This specimen was sliced vertically (Bucco-lingually) into two halves and examined. It possessed two invaginations located in the crown extending deep into the dentin well beyond the cementoenamel junction [Figure 6] [Oehler type II]. Ground section of the tooth revealed double invagination extending deep into the dentin, which was lined by inner enamel layer that was markedly hypomineralized. The dentin surrounding the invaginations was also hypoplastic and exhibited abundant amount of interglobular dentin. Pulp space appeared to be obliterated due to the invagination. The root was covered by a thin layer of normal cementum [Figure 6].
| Discussion|| |
Dens invaginatus is a rare developmental malformation characterized by deep enamel lined pit that extends to varying depths into the underlying dentin, displacing the pulp chamber and sometimes altering the shape of the root. 
Dens invaginatus is commonly encountered in permanent maxillary lateral incisors followed by central incisors and premolars. Very few cases of occurrence in deciduous teeth and in supernumerary teeth are also reported. , The incidence of Dens invaginatus varies from 0.25 to 6.9% and the occurrence of dens invaginatus in a supernumerary tooth contributes to a very small percentage. 
The etiopathogenesis of dens invaginatus is conspicuous, but several theories have been suggested as to how dens invaginatus arise. Invagination could by either as a result of active proliferation of an area of the enamel organ with infoldings of the proliferating cells into the dental papilla or abnormal pressure from the surrounding tissue.  In the present case, the possible etiology could be the latter because the supernumerary tooth was in between 51 and impacted 11.
The most commonly used classification is that proposed by Oehlers who described the anomaly as occurring in three forms. 
Type I: Invagination confined to the crown not extending beyond Dentinoenamel junction.
Type II: Invagination extends beyond the cementoenamel junction and may end in a blind sac that may or may not communicate with the dental pulp.
Type III: Extends through the root and perforates at the apical or in the lateral periodontal area without any immediate communication with the pulp.
Most of the above three forms usually exhibit a single invagination/enamel-lined pit. Though double and triple invaginations in a single tooth have also been reported rarely  The present case of double dens invaginatus in an impacted molariform supernumerary tooth appears to be unusually rare. Review of literature and med search showed no such reported case (Medline search - keywords used, 'molariform supernumerary tooth' and 'double dens invaginatus').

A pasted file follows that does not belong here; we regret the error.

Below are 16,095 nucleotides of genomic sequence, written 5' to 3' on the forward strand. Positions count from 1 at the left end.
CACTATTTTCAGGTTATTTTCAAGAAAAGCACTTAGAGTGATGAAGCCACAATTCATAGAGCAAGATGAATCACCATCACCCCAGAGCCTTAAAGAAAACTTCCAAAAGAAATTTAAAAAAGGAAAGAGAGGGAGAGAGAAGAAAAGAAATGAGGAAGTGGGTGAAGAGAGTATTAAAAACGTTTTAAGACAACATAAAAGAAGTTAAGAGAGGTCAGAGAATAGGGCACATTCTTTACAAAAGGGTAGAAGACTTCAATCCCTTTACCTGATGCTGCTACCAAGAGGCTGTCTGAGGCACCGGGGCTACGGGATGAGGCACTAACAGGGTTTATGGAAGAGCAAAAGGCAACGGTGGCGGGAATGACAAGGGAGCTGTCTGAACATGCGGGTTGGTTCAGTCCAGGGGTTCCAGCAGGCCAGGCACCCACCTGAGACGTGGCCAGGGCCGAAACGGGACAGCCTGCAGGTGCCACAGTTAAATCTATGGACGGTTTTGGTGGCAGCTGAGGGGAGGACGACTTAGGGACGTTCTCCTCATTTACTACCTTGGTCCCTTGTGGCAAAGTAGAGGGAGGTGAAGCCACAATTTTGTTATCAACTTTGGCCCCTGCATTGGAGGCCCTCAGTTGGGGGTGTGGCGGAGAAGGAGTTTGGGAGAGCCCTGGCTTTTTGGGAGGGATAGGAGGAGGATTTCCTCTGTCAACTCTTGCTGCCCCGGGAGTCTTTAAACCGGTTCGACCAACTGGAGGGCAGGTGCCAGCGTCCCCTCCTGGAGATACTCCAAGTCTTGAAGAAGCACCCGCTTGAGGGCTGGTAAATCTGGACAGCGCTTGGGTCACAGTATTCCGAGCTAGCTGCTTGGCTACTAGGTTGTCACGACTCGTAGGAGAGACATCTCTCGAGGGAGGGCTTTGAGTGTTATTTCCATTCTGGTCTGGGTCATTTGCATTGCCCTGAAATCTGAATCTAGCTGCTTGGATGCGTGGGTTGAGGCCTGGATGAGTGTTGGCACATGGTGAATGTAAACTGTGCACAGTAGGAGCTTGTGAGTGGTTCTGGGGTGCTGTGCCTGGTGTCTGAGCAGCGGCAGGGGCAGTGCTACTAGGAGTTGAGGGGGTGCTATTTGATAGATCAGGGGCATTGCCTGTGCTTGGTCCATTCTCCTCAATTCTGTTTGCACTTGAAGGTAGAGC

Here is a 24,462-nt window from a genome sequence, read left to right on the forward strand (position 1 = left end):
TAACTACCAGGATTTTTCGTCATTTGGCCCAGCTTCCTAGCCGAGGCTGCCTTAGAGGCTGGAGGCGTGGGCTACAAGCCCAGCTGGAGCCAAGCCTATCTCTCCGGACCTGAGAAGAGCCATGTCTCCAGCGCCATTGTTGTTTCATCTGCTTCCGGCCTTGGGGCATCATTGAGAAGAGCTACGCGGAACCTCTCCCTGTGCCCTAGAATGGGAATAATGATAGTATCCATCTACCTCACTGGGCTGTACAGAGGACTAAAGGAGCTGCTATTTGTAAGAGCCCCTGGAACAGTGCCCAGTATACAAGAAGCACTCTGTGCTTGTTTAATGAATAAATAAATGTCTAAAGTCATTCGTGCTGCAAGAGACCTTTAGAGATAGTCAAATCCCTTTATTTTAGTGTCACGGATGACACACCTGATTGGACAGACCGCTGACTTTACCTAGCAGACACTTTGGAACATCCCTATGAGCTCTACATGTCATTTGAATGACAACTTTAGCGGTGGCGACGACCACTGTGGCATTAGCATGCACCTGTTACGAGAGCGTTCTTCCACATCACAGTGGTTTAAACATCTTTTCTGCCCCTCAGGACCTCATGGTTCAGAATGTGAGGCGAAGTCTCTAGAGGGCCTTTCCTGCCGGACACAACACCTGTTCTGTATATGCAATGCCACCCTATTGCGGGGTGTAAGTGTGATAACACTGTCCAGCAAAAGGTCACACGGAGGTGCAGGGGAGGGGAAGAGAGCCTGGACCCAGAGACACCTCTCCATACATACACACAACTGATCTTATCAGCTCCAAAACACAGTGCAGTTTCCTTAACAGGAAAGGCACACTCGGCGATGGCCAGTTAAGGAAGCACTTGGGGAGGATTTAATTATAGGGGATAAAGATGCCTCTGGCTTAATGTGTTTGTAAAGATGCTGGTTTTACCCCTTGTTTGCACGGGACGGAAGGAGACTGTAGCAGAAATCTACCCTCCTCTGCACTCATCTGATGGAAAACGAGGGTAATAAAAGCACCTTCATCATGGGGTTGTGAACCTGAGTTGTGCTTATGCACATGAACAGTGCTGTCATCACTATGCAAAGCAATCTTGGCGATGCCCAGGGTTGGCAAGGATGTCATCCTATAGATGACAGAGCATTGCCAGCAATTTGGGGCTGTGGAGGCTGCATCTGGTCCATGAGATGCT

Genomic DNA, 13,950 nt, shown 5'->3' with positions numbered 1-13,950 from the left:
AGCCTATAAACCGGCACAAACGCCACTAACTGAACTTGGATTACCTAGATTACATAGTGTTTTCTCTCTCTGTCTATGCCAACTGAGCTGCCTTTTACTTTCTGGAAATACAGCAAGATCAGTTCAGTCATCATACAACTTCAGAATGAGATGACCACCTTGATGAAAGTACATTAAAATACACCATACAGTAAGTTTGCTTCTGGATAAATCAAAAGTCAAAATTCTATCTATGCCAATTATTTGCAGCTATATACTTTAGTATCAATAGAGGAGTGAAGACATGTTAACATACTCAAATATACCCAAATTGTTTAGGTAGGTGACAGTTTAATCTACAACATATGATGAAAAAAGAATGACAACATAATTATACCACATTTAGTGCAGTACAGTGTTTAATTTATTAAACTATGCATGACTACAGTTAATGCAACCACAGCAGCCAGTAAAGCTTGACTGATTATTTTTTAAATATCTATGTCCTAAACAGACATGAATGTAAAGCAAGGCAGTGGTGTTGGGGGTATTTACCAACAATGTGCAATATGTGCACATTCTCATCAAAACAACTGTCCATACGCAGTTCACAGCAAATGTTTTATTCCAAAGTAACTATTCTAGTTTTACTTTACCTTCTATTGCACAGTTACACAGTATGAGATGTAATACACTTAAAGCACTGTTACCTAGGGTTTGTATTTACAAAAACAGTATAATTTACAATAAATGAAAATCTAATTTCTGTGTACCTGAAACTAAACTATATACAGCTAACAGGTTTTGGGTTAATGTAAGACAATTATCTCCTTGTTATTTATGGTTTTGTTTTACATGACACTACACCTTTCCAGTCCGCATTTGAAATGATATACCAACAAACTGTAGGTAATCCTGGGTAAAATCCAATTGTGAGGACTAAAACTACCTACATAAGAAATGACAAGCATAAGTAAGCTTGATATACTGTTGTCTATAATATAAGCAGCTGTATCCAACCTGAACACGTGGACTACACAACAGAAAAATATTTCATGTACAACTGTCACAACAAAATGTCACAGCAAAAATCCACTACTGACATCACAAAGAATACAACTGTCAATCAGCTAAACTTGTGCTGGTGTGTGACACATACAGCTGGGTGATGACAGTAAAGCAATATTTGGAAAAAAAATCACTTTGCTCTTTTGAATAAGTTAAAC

Most cases are diagnosed accidentally on radiographs or due to pulpal involvement of teeth, while in our case, it was an incidental finding after the extraction of the supernumerary tooth that was hindering the eruption of the permanent incisor 
Dens invaginatus is known to predispose the teeth involved for carious lesions, early pulp necrosis and periapical lesions. Other complications include malformation resulting in delayed eruption of the involved tooth and neighboring teeth as was observed in this case. 
Various treatment strategies include preventive and restorative treatment. Extraction is indicated only in teeth with severe anatomical irregularities and in supernumerary teeth that cannot be treated nonsurgically or by an apical surgery.  In the present case, the above protocol was not applied as the dens invaginatus was present in an impacted supernumerary tooth. Since this particular tooth was hindering the eruption of permanent central incisor, the treatment of choice was extraction of deciduous incisor, followed by surgical extraction of labially placed supernumerary tooth providing a pathway for eruption of the permanent central incisor.
| Conclusion|| |
This case report was presented to focus the possibility of occurrence of dens invaginatus in impacted supernumerary tooth and its associated complications. The occurrence of double dens invaginatus in a molariform impacted supernumerary tooth is relatively rare finding and appears to be unreported before
| References|| |
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[Figure 1], [Figure 2], [Figure 3], [Figure 4], [Figure 5A], [Figure 5B], [Figure 6]